Using colocr

An R package for conducting co-localization analysis

Mahmoud Ahmed

2019-05-28

Overview

A few R packages are available for conducting image analysis, which is a very wide topic. As a result, some of us might feel at a loss when all they want to do is a simple co-localization calculations on a small number of microscopy images. This package provides a simple straight forward workflow for loading images, choosing regions of interest (ROIs) and calculating co-localization statistics. Included in the package, is a shiny app that can be invoked locally to interactively select the regions of interest in a semi-automatic way. The package is based on the R package imager.

Getting started

To get started, load the required packages and the images. The images below are from DU145 cell line and were stained for two proteins; RKIP and LC3. Then, apply the appropriate parameters for choosing the regions of interest using the roi_select. Finally, check the appropriateness of the parameters by highlighting the ROIs on the image.

# load libraries
library(colocr)

# load images
fl <- system.file('extdata', 'Image0001_.jpg', package = 'colocr')
img <- image_load(fl)

# select ROI and show the results
par(mfrow = c(2,2), mar = rep(1, 4))

img %>%
  roi_select(threshold = 90) %>%
  roi_show()

The same can be achieved interactively using an accompanying shiny app. To launch the app run.

colocr_app()

The rest of the analysis depends on the particular kind of images. Now, colocr implements two simple co-localization statistics; Pearson’s Coefficient Correlation (PCC) and the Manders Overlap Coefficient (MOC).

To apply both measures of correlation, we first get the pixel intensities and call roi_test on the merge image.

# calculate co-localization statistics
img %>%
  roi_select(threshold = 90) %>%
  roi_test(type = 'both')
#>         pcc      moc
#> 1 0.9049503 0.983385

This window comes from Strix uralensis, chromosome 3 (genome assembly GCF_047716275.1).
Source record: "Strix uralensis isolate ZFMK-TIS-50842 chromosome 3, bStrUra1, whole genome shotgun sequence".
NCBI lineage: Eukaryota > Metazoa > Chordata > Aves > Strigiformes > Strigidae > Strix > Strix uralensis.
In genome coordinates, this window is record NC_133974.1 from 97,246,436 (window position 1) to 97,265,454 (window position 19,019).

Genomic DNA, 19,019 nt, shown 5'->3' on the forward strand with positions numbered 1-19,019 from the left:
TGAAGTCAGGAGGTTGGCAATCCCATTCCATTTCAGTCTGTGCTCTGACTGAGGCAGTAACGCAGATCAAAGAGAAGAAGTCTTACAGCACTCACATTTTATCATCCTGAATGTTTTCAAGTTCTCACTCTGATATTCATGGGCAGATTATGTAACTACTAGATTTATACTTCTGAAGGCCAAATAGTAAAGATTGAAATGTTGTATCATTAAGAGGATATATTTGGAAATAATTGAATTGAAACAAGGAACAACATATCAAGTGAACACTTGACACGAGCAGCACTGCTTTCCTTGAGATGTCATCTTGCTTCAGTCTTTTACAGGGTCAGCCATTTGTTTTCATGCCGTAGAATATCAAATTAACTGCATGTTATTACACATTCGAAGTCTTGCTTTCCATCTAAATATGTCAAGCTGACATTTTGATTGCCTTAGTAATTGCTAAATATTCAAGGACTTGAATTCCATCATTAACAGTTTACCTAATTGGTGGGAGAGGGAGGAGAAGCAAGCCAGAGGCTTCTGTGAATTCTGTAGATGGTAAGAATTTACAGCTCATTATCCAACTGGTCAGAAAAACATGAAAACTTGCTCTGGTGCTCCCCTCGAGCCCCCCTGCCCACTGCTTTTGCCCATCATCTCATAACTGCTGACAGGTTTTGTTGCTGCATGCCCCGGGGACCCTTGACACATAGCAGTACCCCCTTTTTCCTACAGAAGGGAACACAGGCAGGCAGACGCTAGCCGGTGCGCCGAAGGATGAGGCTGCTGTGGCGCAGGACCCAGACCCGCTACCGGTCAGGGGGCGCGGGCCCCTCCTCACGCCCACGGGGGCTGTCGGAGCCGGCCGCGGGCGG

The same analysis and more can be conducted using a web interface for the package available here

Detailed Example

The following example uses images from the DU145 prostate cancer cell line. In this experiment, the cell line was treated with probes for two proteins RKIP and LC3. The aim of this experiment is to determine, how much of the two proteins are co-localized or co-distributed in the particular cell line.

# load required libraries
library(colocr)

# load images
img <- image_load(system.file('extdata', 'Image0001_.jpg', package = 'colocr'))       # merge
img1 <- imager::channel(img, 1)  # red
img2 <- imager::channel(img, 2)  # green

# show images
par(mfrow = c(1,3), mar = rep(1,4))
plot(img, axes = FALSE, main = 'Merged')
plot(img1, axes = FALSE, main = 'RKIP')
plot(img2, axes = FALSE, main = 'LC3')

The colocr package provides a straight forward workflow for determining the amount of co-localization. This workflow consists of two steps only:

The first step can be achieved by calling roi_select on the image. In addition, roi_show can be used to visualize the regions that were selected to make sure they match the expectations. Similarly, roi_check can be used to visualize the pixel intensities of the selected regions. The second step is calling roi_test to calculate the co-localization statistics.